Posted on July 11, 2023

US Citizenship Test Changes Are Coming, Raising Concerns for Those With Low English Skills

Trisha Ahmed, Associated Press, July 5, 2023

The U.S. citizenship test is being updated, and some immigrants and advocates worry the changes will hurt test-takers with lower levels of English proficiency.

The naturalization test is one of the final steps toward citizenship — a monthslong process that requires legal permanent residency for years before applying.

Many are still shaken after former Republican President Donald Trump’s administration changed the test in 2020, making it longer and more difficult to pass. Within months, Democratic President Joe Biden took office and signed an executive order aimed at eliminating barriers to citizenship. In that spirit, the citizenship test was changed back to its previous version, which was last updated in 2008.

In December, U.S. authorities said the test was due for an update after 15 years. The new version is expected late next year.

U.S. Citizenship and Immigration Services proposes that the new test adds a speaking section to assess English skills. An officer would show photos of ordinary scenarios – like daily activities, weather or food – and ask the applicant to verbally describe the photos.

In the current test, an officer evaluates speaking ability during the naturalization interview by asking personal questions the applicant has already answered in the naturalization paperwork.


Another proposed change would make the civics section on U.S. history and government multiple-choice instead of the current oral short-answer format.


Currently, the applicant must answer six out of 10 civics questions correctly to pass. Those 10 questions are selected from a bank of 100 civics questions. The applicant is not told which questions will be selected but can see and study the 100 questions before taking the test.

Lynne Weintraub, a citizenship coordinator at Jones Library’s English as a Second Language Center in Massachusetts, said the proposed format for the civics section could make the citizenship test harder for people who struggle with English literacy. That includes refugees, elderly immigrants and people with disabilities that interfere with their test performance.


Under federal law, most applicants seeking citizenship must demonstrate an understanding of the English language – including an ability to speak, read and write words in ordinary usage – and demonstrate knowledge of U.S. history and government.


The U.S. currently has the easiest citizenship test compared to other Western countries — including Germany, Canada and the United Kingdom — according to Sara Goodman, a political science professor at the University of California, Irvine.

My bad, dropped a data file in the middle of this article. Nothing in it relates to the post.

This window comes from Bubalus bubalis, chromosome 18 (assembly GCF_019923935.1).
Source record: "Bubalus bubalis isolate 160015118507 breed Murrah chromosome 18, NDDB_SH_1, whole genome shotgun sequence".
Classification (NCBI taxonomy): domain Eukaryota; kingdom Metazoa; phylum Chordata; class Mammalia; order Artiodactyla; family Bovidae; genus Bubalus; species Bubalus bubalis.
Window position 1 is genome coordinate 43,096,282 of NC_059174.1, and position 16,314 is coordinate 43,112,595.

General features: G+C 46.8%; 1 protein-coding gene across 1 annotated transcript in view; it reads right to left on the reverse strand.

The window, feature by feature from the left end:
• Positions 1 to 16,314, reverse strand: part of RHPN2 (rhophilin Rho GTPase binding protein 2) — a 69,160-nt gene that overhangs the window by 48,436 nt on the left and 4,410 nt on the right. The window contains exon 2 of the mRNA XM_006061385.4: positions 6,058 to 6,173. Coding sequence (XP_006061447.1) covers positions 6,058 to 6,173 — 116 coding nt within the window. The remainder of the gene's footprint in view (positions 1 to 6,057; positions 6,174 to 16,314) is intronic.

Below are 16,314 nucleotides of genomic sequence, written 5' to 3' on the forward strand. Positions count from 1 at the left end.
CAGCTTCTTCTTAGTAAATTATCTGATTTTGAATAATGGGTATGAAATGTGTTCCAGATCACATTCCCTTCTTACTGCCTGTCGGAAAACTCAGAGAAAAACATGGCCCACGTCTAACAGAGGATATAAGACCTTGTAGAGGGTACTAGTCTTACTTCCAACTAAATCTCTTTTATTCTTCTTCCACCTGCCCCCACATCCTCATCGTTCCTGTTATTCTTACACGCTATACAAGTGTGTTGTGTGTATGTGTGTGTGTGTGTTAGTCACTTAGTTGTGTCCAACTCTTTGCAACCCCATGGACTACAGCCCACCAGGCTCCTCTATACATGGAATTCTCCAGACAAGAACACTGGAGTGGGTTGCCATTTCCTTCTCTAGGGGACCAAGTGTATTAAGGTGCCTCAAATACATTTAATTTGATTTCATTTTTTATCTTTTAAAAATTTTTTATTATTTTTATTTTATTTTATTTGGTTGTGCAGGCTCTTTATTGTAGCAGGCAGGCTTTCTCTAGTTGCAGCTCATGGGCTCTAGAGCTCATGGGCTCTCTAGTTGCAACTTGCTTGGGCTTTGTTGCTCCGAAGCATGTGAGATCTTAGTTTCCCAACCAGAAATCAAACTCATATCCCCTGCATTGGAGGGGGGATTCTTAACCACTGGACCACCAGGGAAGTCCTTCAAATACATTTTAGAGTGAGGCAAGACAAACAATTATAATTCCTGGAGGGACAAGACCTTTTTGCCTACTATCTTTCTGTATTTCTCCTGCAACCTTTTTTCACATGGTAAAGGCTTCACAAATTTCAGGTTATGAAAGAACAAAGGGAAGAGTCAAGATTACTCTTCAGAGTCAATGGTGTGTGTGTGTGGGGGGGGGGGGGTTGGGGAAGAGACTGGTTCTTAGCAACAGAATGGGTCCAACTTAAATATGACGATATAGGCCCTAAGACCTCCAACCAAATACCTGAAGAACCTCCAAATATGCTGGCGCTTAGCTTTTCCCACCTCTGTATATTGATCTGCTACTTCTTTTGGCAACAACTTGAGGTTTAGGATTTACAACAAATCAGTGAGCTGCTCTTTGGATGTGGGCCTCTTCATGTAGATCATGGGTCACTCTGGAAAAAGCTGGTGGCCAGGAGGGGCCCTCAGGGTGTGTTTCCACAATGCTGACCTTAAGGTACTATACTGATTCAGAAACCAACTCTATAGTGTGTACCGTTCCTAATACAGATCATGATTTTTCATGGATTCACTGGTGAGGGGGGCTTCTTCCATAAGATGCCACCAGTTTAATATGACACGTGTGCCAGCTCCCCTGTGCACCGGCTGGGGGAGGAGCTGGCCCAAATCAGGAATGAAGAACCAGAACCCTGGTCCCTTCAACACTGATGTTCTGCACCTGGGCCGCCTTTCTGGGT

Goodman said she uses the following metrics to determine the difficulty of a test: the number of questions required to pass and the number of questions overall, the percentage of applicants who pass the test, the language level of the test, and whether or not questions with answers are made available to study before taking the test.

In the U.S. test, applicants must answer six out of 10 questions correctly to pass. About 96% of applicants pass the test, according to recent estimates. The test is at a “high beginner” level of English, Goodman said, and a question bank with answers is made available to study beforehand.

But in the German test, Goodman said applicants must answer 17 out of 33 questions correctly to pass. About 90% of applicants pass the test, according to recent estimates. The test is at an “intermediate” level of German, according to Goodman. And a question bank with answers is made available.

The Canada and United Kingdom tests are even harder, and a question bank is not provided in the latter, Goodman said.

Elizabeth Jacobs, director of regulatory affairs and policy at the Center for Immigration Studies — a nonprofit research organization that advocates for less immigration — said the proposed changes would make the U.S. citizenship test even easier for many people.


The proposed multiple-choice format for the civics section would put the answer to each question in front of applicants, Jacobs said, and would get rid of the memory challenge that’s in the current test.


Jacobs said having a stricter test would help ensure that new citizens integrate into American society — and the economy — with sufficient English language skills, as well as promote a healthy democracy with civics knowledge and engagement.


More than 1 million people became U.S. citizens in fiscal year 2022 — one of the highest numbers on record since 1907, the earliest year with available data — and USCIS reduced the huge backlog of naturalization applications by over 60% compared to the year before {snip}